From 1852 Weber attempted to comprehend electrical resistance as a result of the motion of electric fluids or particles. Resistance was presumed to have its cause in the repeated combination and separation of the particles of the two electric fluids, the opposite motions of which composed a current. The existence of permanent Ampèrian currents led Weber to assume that the electric fluids do not interact directly with the material atoms composing the substances, and that in magnetic atoms the two kinds of fluid circulate in different, nonintersecting paths about the atoms. At this time he discussed, as a model, a lattice of fixed positive charges about which negative particles rotate in Keplerian ellipses. On application of an electric potential, the negative particles move in widening spirals until they pass over to the region of influence of the neighboring atom, thus migrating along the conductor.
In his article of 1875 and his final, unpublished paper, Weber developed these ideas in an attempt to derive an expression for electrical conductivity in terms of molecular parameters. Success in this was not achieved until the work of Eduard Riecke, Paul Drude, and H.A. Lorentz around the turn of the century; their work introduced the idea of treating the conduction electrons as a gas. Interest in the particulate theory of electricity quickened in the last decades of the century, especially after J. J. Thomson’s investigation of cathode rays and Lorentz’s interpretation of the Zeeman effect. Neverthless, Weber’s attempts to understand electrical conductivity, as well as thermal conductivity in metals, and thermoelectricity by means of the motion of the electric particles were a very important influence on the later investigations.
In metals, heat presumably was conducted by the jumping of electric particles between the ponderable molecules, those jumping from hotter molecules possessing greater speeds. In insulators, where such a mechanism was ruled out, Weber believed that heat was distributed by radiation through the ether permeating the material (articles of 1862 and 1875). In his doctoral dissertation (1858) Carl Neumann had attempted to explain the magnetic rotation of the plane of polarization of light by assuming an interaction between the Weberian molecular currents and the neighboring ether. Extending these ideas, Weber suggested that the frequency of light emitted by molecules would be the same as the frequency of motion of the electrical particles in the molecular currents. In this connection he developed his planetary model in 1862 and 1871, with charge of one sign fixed to the massive molecule and the oppositely charged electrical particles orbiting around it in accordance with his law of force.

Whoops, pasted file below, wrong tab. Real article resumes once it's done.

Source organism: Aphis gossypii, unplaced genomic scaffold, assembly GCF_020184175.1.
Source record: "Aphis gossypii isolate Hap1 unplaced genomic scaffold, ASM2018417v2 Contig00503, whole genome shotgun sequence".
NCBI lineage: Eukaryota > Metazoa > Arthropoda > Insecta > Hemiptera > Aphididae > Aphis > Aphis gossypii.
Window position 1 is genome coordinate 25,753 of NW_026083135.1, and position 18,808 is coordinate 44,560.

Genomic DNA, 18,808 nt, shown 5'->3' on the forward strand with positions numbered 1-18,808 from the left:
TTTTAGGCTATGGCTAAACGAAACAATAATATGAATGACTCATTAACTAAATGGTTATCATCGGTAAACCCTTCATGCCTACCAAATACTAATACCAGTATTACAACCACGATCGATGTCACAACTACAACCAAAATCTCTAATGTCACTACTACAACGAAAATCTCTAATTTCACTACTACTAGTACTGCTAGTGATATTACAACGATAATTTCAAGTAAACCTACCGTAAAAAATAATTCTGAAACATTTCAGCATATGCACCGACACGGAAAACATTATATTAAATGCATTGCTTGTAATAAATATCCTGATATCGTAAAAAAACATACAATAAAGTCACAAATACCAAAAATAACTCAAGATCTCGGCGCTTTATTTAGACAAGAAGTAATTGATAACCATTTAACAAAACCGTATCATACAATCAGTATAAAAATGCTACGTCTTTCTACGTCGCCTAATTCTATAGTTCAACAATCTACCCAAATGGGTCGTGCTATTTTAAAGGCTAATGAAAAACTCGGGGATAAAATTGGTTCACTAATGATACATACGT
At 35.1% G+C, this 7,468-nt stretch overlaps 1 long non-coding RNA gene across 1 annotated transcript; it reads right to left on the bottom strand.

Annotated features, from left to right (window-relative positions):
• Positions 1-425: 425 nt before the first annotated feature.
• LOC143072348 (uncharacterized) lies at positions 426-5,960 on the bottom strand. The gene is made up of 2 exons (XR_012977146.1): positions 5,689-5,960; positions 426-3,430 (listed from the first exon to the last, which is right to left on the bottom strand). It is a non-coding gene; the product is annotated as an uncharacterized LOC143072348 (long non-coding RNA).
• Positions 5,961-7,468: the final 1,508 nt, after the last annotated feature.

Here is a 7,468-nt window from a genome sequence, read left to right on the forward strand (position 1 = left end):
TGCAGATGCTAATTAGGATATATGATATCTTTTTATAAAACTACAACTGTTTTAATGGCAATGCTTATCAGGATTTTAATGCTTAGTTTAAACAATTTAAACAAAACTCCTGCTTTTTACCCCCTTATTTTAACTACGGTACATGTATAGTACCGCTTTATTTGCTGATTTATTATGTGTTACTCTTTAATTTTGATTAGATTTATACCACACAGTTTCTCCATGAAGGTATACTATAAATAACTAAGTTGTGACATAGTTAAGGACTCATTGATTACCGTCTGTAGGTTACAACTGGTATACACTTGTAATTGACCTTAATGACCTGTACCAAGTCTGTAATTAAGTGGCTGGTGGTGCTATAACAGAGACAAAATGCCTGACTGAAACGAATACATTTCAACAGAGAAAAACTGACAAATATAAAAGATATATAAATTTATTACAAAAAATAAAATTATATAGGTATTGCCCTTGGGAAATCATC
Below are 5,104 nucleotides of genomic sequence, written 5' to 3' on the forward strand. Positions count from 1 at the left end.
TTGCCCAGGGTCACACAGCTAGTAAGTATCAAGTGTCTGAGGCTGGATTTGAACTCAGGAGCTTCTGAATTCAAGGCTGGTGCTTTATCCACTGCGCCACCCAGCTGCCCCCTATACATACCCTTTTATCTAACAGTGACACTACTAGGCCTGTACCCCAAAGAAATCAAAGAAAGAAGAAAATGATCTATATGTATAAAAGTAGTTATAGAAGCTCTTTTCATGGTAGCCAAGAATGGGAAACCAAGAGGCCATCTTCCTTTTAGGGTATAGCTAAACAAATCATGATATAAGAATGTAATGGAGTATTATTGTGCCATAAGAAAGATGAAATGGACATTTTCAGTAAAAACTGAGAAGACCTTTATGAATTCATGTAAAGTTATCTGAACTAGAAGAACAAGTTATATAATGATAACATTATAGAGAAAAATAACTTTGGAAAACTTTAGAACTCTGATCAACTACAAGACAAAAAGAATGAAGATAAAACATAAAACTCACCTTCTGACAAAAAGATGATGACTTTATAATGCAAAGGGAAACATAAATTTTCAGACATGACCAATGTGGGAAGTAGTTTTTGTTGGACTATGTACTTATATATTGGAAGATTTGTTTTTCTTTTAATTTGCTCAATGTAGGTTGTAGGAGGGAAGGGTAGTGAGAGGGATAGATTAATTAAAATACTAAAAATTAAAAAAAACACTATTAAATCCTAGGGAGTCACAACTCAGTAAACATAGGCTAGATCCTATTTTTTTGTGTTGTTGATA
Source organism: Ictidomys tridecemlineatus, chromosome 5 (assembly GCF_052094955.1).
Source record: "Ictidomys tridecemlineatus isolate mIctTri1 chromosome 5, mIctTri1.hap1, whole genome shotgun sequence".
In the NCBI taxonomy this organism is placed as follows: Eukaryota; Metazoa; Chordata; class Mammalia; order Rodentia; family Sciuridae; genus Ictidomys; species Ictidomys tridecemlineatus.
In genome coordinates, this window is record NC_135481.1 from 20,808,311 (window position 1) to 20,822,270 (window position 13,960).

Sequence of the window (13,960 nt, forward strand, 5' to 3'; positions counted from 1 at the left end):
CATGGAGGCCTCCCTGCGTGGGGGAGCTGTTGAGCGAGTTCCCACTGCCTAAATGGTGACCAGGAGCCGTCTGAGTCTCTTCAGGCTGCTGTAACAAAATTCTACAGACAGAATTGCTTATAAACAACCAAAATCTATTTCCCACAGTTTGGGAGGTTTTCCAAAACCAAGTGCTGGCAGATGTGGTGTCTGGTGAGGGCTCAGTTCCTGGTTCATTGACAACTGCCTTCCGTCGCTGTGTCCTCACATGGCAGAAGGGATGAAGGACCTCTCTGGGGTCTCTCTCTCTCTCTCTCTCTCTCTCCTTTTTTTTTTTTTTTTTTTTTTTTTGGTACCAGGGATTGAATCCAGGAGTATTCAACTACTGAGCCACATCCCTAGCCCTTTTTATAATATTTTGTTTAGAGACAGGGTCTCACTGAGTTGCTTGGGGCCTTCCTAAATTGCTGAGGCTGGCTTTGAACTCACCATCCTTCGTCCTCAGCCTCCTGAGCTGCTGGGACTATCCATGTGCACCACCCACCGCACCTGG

An interesting consequence of Weber’s law is that stable, bound orbits exist for two particles of the same sign of charge. Weber speculated that the ether might be composed of particles of like charge bound together, and that the development of the heory of their motion in accord with his law might lead to an understanding of the law of light and heat radiation. In implementing this view, however, he succeeded no better than Ampére, who had indulged in similar speculations.
Toward the end of his life, Weber developed ideas appearing in Zöllner’s Die Principien einer elektrodynamischen Theorie der Materie (1876). These included the concept of all matter being compounded of electrically charged particles, held together in various stable configurations by the action of the Weberian law of force. Even gravitation could be subsumed in this unitary picture by adopting in essence the earlier hypotheses of Aepinus and of Mossotti, that the attractive electrostatic forces between unlike charges slightly outbalance the repulsive forces between like charges.
Although he was perhaps most widely known during his life for his law of force, which was discarded with the triumph of Maxwell’s field theory, Weber left his more lasting impression on physical theory with his atomistic conception of electric charge and his vision of the role of such charges in determining the electrical, magnetic, and thermal properties of matter.
I. Original Works. Weber’s writings are collected in Wilhelm Webers Werke, 6 vols. (Berlin, 1892-1894). Many articles are in Resultate aus den Beobachtungen des Magnetischen Vereins, Carl Friedrich Gauses and Wilhelm Weber, eds., 6 vols. (Göttingen-Leipzig, 1837-1843).
II. Secondary Literature. See Eduard Riecke, Wilhelm Weber, Rede (Göttingen, 1892); Heinrich Weber, Wilhelm Weber, eine Lebensskizze (Breslau, 1893); and K. H. Wiederkehr, Wilhelm Eduard Weber, Erforscher der Wellenbewegung und der Elektrizität 1804-1891 (Stuttgart, 1967), vol. xxxii of Grosse Naturforscher, H. Degen, ed. The last contains an extensive bibliography.
A. E. Woodruff
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Weber, Wilhelm Eduard
Wilhelm Eduard Weber (vĬl´hĕlm ā´dōōärt vā´bər), 1804–91, German physicist. He was professor (1831–37, 1849–91) at the Univ. of Göttingen, where he worked with C. F. Gauss on terrestrial magnetism and devised an electromagnetic telegraph. He introduced the absolute system of electrical units. The coulomb was once known as the weber; now the weber is a magnetic unit. With a brother, E. H. Weber, he wrote (1825) a book on wave motion; with another brother, E. F. Weber, he made a study of walking.
"Weber, Wilhelm Eduard." The Columbia Encyclopedia, 6th ed.. . Encyclopedia.com. (December 14, 2017). http://www.encyclopedia.com/reference/encyclopedias-almanacs-transcripts-and-maps/weber-wilhelm-eduard
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we·ber / ˈwebər/ (abbr.: Wb) • n. the SI unit of magnetic flux, causing the electromotive force of one volt in a circuit of one turn when generated or removed in one second.